Grateful Dead dancing bears cake topper

No Such Thing As Too Much Cake

This cake. I can’t remember if I enthusiastically volunteered to make Momo’s wedding cake or if she asked me to make it and I enthusiastically answered “Yes of course!” Either way, I was very enthusiastic and it was a true labor of love. I was also a little terrified; making THE WEDDING CAKE for someone so special to me was daunting, but I tried to push that fear down.

I had a concept right away: I asked her what she thought about a cake that would be solid white on the outside but would reveal a tie dyed look on the inside and she loved it. That was the last time I asked for her opinion; the rest would be a surprise.

Momo is a Deadhead hippie at heart, so along with the tie dyed look that the cake would have, I searched for two Grateful Dead dancing bears that would fit on a cake topper. I bought some lace and mini silk roses to make a veil for one, and found a bow tie in just the right size for the other. I found some resin daisies on Amazon and glued everything onto a glass disc. I love it so much, and so did she when she saw it on Saturday.

Normally I would’ve gone right to our family’s traditional rainbow cake recipe, but it’s like a pound cake and I thought it was too heavy for a summer wedding. I searched online for something lighter and found the perfect recipe from blogger Nagi of RecipeTin Eats. It’s a combination of Japanese-style sponge cake and American-style vanilla butter cake.

The recipe is no joke. Printed out, it’s five pages long (not including the blog commentary that comes first!) and has extremely detailed instructions that she stresses MUST be followed in order, along with 15 notes on ingredients and techniques. She also warns that you have to read the complete recipe from start to finish before jumping in. No pressure!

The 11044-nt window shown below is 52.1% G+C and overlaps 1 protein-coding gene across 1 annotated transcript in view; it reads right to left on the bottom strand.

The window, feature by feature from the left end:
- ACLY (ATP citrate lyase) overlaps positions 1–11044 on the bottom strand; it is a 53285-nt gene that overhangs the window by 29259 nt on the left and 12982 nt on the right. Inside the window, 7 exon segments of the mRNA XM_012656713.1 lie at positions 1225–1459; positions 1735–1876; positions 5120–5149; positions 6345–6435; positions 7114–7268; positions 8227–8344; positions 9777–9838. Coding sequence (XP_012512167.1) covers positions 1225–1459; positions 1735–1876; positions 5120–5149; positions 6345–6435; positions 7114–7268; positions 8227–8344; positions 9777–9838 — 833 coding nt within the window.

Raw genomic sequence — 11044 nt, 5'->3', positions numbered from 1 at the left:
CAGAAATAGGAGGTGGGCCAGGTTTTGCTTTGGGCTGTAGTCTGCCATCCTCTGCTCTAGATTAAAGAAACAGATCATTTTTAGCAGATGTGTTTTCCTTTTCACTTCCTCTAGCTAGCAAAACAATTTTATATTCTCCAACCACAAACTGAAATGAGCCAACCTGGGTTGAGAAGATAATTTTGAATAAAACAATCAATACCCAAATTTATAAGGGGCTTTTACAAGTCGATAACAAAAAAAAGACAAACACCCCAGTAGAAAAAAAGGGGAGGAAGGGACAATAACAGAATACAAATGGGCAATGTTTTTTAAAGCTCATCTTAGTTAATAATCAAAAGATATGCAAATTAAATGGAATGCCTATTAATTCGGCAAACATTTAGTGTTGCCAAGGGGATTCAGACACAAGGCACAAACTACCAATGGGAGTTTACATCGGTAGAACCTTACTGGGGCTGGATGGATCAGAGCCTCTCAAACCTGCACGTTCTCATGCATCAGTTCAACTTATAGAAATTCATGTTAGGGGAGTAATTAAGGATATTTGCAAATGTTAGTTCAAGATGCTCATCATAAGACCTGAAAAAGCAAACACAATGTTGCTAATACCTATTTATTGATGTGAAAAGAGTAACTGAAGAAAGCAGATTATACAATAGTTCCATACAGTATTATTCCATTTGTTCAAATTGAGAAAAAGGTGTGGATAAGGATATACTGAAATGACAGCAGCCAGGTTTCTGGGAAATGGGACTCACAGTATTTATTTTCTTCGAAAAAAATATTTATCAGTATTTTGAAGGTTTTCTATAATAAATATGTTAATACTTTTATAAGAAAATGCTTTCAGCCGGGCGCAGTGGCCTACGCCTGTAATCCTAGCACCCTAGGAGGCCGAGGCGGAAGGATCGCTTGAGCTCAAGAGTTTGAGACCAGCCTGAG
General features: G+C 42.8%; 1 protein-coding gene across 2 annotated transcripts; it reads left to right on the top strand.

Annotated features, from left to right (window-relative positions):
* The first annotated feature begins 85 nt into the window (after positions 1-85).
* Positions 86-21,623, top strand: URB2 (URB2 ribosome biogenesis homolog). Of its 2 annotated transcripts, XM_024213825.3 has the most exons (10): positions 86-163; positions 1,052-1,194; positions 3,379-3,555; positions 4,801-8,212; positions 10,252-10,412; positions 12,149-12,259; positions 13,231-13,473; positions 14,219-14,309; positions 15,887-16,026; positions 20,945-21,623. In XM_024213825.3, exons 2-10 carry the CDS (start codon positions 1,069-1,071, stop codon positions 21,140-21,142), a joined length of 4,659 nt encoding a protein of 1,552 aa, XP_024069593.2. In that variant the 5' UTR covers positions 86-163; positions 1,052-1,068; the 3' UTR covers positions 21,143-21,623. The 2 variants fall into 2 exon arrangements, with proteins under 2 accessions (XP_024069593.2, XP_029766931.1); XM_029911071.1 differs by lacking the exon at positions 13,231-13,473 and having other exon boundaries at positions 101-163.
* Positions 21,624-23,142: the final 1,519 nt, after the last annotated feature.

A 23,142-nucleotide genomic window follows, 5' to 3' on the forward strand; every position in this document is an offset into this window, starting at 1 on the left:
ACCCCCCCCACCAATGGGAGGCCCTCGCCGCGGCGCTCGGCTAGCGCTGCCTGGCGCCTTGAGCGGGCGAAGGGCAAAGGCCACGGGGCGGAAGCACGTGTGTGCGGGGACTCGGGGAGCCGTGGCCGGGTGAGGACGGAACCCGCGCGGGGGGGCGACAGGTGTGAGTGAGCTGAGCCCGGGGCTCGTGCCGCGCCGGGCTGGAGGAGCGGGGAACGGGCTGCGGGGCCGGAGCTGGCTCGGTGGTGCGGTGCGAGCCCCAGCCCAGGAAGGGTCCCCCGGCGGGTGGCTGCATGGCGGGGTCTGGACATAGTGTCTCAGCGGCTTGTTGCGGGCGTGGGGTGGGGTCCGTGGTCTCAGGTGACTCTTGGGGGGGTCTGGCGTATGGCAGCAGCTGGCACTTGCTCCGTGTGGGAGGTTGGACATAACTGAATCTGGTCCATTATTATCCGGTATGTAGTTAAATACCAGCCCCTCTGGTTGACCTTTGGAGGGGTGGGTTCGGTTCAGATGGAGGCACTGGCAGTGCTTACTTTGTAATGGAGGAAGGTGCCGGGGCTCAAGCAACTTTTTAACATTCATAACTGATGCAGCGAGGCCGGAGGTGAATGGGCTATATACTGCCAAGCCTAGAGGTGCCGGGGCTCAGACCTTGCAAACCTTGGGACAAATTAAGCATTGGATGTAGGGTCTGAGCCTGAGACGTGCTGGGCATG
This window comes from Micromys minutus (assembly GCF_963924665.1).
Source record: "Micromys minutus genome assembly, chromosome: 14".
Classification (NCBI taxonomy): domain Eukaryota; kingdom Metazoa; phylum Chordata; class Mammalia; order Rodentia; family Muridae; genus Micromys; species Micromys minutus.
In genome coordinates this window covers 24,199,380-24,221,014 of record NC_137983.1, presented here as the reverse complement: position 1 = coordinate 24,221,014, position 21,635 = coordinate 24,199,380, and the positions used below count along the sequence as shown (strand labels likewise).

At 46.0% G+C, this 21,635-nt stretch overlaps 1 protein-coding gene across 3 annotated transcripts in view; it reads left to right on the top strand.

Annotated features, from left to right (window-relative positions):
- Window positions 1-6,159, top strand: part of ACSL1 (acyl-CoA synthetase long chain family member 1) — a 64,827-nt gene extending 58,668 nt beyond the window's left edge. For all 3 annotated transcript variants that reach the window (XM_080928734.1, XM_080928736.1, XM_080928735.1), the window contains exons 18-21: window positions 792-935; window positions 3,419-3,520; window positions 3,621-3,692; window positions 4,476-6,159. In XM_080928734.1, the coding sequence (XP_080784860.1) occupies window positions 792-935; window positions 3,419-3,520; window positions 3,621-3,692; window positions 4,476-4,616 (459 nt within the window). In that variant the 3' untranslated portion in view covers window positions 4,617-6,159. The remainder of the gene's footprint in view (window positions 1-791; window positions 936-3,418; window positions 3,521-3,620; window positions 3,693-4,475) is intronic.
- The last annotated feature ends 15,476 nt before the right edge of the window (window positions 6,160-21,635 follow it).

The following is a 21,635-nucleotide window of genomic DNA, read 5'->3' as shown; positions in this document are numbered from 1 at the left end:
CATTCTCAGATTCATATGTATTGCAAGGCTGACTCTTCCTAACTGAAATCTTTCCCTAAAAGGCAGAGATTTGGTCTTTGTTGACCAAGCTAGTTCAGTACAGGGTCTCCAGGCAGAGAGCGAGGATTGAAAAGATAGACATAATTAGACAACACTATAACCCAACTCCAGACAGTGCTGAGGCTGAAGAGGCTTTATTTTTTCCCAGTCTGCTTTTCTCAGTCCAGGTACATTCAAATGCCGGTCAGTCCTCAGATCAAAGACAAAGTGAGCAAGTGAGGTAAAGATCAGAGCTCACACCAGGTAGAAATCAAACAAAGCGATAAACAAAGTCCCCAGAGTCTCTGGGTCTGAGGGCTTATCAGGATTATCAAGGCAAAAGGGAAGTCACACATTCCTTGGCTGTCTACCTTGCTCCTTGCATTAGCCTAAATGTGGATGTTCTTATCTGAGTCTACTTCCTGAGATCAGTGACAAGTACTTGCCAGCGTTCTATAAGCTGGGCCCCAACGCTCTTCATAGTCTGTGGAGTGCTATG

I tested this recipe multiple times over the past three months. (Shout out to my mom, my sister, and our friends Katie and Justin for being willing tasters!) Over the course of the testing period, I decided the following things:

  1. I definitely needed to use a crumb coat of the buttercream icing.
  2. I wanted the cake to be a stunner for the wedding but I have no experience doing tier cakes, so I planned to make three, two-layer cakes: a seven-inch, an eight-inch, and a nine-inch, and would put them on pretty cake stands.
  3. Rather than having only icing between the layers, I decided to add lemon curd, which was perfection.

I also did some research on gel coloring. The Wilton colors I have used my whole life are pretty vivid but I learned about AmeriColor soft gel food coloring, and the results are far superior…so I ordered the student kit immediately since it contained red, orange, yellow, green, blue, and violet, or ROYGBIV minus the indigo.

In the middle of all of this, I looked on Amazon for cute, coordinating cake stands that came in the three sizes I needed. I didn’t find anything that looked special enough, and the reviews on the ones I did find were horrible. Jim and I went to an antique mall to see what we could find there, and I was delighted to bring home vintage glass stands (one gray, one white, and one ice blue) to use. I went to HomeGoods and bought some marble coasters and a glass vase that I would turn upside down, to elevate the smallest wedding cake, the one where the cake topper would sit, higher than the others.